Ashmanhaugh sign gets out of jail!

A village sign is back home in the Broads after spending 18 months in jail, and has returned as a reformed character.The landmark at Ashmanhaugh near Hoveton has been restored in the workshops of Wayland prison near Watton.

A village sign is back home in the Broads after spending 18 months in jail, and has returned as a reformed character.

The landmark at Ashmanhaugh near Hoveton has been restored in the workshops of Wayland prison near Watton.

Prisoners stripped down the tired iron sign and repainted the images and characters which include St Swithin, patron saint of the local church, an ash tree, countryside scenes and the arms the Preston family who were local landowners.

Chairman of the parish council Neal Sharpe said the church and village hall, named after the Prestons, were the only two facilities in the village, which had a population of 172 people.


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But it was a strong community with a range of clubs, including an art group, light railway, and gardening club which were showcased at a weekend fair, where the new sign was unveiled along with an action plan of parish priorities drawn up after months of consultation with local people.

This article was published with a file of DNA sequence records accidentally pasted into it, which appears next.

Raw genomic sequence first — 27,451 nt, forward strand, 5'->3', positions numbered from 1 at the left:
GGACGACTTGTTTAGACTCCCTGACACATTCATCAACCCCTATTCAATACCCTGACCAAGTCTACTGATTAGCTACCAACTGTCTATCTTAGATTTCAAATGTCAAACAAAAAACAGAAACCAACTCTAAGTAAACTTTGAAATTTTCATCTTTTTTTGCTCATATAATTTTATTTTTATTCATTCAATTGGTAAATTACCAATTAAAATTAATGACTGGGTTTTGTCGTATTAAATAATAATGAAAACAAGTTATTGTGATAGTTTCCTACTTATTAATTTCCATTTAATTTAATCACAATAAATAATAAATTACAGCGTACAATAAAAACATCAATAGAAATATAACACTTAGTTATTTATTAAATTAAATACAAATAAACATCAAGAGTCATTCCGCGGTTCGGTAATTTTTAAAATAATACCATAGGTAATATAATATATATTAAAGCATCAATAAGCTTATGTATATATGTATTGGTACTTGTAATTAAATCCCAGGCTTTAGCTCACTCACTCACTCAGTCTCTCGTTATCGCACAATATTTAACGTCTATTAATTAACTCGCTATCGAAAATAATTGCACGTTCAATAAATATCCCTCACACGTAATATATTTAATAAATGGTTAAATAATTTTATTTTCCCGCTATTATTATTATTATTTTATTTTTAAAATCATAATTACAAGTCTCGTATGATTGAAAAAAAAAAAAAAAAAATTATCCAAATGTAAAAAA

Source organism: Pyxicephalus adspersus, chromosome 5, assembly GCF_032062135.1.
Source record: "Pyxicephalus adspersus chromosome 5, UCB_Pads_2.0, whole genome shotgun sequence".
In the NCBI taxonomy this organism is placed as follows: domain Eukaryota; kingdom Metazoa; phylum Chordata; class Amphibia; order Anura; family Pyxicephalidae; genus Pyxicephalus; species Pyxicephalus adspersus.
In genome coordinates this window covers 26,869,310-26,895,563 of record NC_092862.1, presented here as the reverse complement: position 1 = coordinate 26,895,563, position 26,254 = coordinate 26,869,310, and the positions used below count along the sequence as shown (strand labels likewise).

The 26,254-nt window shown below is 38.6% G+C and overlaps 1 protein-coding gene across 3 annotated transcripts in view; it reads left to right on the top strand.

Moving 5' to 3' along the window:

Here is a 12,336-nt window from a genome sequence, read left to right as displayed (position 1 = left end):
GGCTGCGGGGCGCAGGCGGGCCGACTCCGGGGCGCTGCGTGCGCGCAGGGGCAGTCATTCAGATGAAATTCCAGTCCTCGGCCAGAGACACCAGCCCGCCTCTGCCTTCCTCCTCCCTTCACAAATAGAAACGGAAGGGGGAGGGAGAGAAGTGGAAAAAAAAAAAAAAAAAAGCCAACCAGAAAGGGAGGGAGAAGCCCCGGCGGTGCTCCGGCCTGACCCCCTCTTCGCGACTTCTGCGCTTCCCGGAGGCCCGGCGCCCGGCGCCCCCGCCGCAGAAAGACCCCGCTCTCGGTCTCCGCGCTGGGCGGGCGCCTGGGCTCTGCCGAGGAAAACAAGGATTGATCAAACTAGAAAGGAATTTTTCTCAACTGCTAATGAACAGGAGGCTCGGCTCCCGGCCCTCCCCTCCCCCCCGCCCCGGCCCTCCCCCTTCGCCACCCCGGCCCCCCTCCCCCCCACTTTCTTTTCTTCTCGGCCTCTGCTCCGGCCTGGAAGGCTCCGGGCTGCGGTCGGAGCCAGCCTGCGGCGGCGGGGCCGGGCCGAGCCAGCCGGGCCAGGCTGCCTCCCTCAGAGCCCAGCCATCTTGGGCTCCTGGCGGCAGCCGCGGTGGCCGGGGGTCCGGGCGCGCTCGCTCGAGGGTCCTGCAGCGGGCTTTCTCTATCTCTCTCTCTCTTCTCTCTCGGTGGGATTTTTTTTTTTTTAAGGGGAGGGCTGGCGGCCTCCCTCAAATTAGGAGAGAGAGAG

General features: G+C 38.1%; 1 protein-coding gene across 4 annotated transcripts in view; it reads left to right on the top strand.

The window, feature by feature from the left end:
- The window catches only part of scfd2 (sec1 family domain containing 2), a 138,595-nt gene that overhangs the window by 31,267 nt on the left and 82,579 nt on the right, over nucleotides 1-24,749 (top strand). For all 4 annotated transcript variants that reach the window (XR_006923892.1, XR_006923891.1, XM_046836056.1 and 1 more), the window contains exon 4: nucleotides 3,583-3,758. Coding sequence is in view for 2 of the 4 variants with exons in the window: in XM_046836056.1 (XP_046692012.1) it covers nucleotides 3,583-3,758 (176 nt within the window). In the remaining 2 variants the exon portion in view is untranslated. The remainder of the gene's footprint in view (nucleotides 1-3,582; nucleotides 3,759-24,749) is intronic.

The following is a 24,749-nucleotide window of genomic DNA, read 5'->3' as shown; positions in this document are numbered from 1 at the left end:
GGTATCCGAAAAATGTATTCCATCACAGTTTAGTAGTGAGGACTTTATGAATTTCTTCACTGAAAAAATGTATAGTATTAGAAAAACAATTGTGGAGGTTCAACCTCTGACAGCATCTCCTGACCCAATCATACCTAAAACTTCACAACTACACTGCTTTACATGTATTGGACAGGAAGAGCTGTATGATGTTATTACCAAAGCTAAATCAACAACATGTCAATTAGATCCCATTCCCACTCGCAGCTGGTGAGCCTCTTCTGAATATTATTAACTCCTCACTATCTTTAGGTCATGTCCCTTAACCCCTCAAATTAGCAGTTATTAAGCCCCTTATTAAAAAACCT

Among the goals in the next five years were improvements to local road surface and drainage, and an extension to the village hall.

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Prison workshop managers Don Clarke and Mike Savage, who oversaw the sign project, attended the event. Because the prison could not accept any money for the project, it asked for a �200 donation towards its nominated charity the Quidenham children's hospice, which was collected by representative Danielle Clarke.

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